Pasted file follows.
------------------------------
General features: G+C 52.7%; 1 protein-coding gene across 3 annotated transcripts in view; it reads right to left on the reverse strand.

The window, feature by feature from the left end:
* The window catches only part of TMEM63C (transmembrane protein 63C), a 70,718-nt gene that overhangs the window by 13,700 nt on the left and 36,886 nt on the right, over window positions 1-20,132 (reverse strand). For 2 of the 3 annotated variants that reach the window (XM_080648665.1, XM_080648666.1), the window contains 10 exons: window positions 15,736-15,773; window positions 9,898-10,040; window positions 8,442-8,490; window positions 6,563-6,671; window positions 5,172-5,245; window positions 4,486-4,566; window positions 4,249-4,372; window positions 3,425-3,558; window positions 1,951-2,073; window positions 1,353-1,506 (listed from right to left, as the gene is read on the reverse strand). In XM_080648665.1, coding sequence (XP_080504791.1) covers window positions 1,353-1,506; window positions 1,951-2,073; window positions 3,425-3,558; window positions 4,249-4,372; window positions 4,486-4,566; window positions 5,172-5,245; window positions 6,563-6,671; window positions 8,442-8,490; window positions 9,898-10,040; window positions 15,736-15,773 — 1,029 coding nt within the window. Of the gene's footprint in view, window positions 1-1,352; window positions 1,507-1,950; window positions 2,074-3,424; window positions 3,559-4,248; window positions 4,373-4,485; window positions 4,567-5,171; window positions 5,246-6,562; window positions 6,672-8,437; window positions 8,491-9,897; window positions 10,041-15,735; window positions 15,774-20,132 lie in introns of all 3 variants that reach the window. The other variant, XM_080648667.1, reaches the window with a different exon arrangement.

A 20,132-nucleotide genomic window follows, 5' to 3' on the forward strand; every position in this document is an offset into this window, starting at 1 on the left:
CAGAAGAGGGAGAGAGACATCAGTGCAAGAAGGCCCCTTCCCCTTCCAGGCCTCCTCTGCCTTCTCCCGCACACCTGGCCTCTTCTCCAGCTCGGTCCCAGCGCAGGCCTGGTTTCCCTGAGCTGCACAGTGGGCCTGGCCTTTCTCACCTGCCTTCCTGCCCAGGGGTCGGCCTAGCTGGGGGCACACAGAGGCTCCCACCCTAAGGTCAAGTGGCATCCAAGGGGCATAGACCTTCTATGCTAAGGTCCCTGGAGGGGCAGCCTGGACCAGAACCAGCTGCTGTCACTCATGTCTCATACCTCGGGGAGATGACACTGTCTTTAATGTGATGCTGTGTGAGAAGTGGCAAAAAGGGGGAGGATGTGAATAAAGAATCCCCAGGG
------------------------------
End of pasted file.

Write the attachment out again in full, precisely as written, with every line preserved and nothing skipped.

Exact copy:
General features: G+C 52.7%; 1 protein-coding gene across 3 annotated transcripts in view; it reads right to left on the reverse strand.

The window, feature by feature from the left end:
* The window catches only part of TMEM63C (transmembrane protein 63C), a 70,718-nt gene that overhangs the window by 13,700 nt on the left and 36,886 nt on the right, over window positions 1-20,132 (reverse strand). For 2 of the 3 annotated variants that reach the window (XM_080648665.1, XM_080648666.1), the window contains 10 exons: window positions 15,736-15,773; window positions 9,898-10,040; window positions 8,442-8,490; window positions 6,563-6,671; window positions 5,172-5,245; window positions 4,486-4,566; window positions 4,249-4,372; window positions 3,425-3,558; window positions 1,951-2,073; window positions 1,353-1,506 (listed from right to left, as the gene is read on the reverse strand). In XM_080648665.1, coding sequence (XP_080504791.1) covers window positions 1,353-1,506; window positions 1,951-2,073; window positions 3,425-3,558; window positions 4,249-4,372; window positions 4,486-4,566; window positions 5,172-5,245; window positions 6,563-6,671; window positions 8,442-8,490; window positions 9,898-10,040; window positions 15,736-15,773 — 1,029 coding nt within the window. Of the gene's footprint in view, window positions 1-1,352; window positions 1,507-1,950; window positions 2,074-3,424; window positions 3,559-4,248; window positions 4,373-4,485; window positions 4,567-5,171; window positions 5,246-6,562; window positions 6,672-8,437; window positions 8,491-9,897; window positions 10,041-15,735; window positions 15,774-20,132 lie in introns of all 3 variants that reach the window. The other variant, XM_080648667.1, reaches the window with a different exon arrangement.

A 20,132-nucleotide genomic window follows, 5' to 3' on the forward strand; every position in this document is an offset into this window, starting at 1 on the left:
CAGAAGAGGGAGAGAGACATCAGTGCAAGAAGGCCCCTTCCCCTTCCAGGCCTCCTCTGCCTTCTCCCGCACACCTGGCCTCTTCTCCAGCTCGGTCCCAGCGCAGGCCTGGTTTCCCTGAGCTGCACAGTGGGCCTGGCCTTTCTCACCTGCCTTCCTGCCCAGGGGTCGGCCTAGCTGGGGGCACACAGAGGCTCCCACCCTAAGGTCAAGTGGCATCCAAGGGGCATAGACCTTCTATGCTAAGGTCCCTGGAGGGGCAGCCTGGACCAGAACCAGCTGCTGTCACTCATGTCTCATACCTCGGGGAGATGACACTGTCTTTAATGTGATGCTGTGTGAGAAGTGGCAAAAAGGGGGAGGATGTGAATAAAGAATCCCCAGGG